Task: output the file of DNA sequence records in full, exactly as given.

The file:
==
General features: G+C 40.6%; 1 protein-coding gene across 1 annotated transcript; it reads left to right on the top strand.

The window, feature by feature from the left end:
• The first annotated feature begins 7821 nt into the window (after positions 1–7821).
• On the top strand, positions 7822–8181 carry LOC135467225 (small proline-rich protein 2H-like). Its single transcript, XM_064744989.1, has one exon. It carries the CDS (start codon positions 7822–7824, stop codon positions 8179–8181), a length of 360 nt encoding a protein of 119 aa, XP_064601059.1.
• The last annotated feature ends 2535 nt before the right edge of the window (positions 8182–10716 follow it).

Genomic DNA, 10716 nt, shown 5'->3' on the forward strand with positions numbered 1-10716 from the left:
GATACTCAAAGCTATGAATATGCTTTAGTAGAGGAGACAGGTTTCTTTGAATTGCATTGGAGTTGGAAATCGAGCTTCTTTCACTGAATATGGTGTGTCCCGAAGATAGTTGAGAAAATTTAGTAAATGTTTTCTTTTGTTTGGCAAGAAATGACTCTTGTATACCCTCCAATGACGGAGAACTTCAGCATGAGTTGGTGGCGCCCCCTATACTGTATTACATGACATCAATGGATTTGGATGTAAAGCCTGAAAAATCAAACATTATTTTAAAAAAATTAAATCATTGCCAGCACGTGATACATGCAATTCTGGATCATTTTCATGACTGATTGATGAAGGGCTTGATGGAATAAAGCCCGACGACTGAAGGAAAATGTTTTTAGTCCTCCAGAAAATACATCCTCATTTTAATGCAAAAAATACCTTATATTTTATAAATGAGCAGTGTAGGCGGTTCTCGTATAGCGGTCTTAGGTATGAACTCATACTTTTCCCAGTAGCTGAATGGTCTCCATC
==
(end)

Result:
General features: G+C 40.6%; 1 protein-coding gene across 1 annotated transcript; it reads left to right on the top strand.

The window, feature by feature from the left end:
• The first annotated feature begins 7821 nt into the window (after positions 1–7821).
• On the top strand, positions 7822–8181 carry LOC135467225 (small proline-rich protein 2H-like). Its single transcript, XM_064744989.1, has one exon. It carries the CDS (start codon positions 7822–7824, stop codon positions 8179–8181), a length of 360 nt encoding a protein of 119 aa, XP_064601059.1.
• The last annotated feature ends 2535 nt before the right edge of the window (positions 8182–10716 follow it).

Genomic DNA, 10716 nt, shown 5'->3' on the forward strand with positions numbered 1-10716 from the left:
GATACTCAAAGCTATGAATATGCTTTAGTAGAGGAGACAGGTTTCTTTGAATTGCATTGGAGTTGGAAATCGAGCTTCTTTCACTGAATATGGTGTGTCCCGAAGATAGTTGAGAAAATTTAGTAAATGTTTTCTTTTGTTTGGCAAGAAATGACTCTTGTATACCCTCCAATGACGGAGAACTTCAGCATGAGTTGGTGGCGCCCCCTATACTGTATTACATGACATCAATGGATTTGGATGTAAAGCCTGAAAAATCAAACATTATTTTAAAAAAATTAAATCATTGCCAGCACGTGATACATGCAATTCTGGATCATTTTCATGACTGATTGATGAAGGGCTTGATGGAATAAAGCCCGACGACTGAAGGAAAATGTTTTTAGTCCTCCAGAAAATACATCCTCATTTTAATGCAAAAAATACCTTATATTTTATAAATGAGCAGTGTAGGCGGTTCTCGTATAGCGGTCTTAGGTATGAACTCATACTTTTCCCAGTAGCTGAATGGTCTCCATC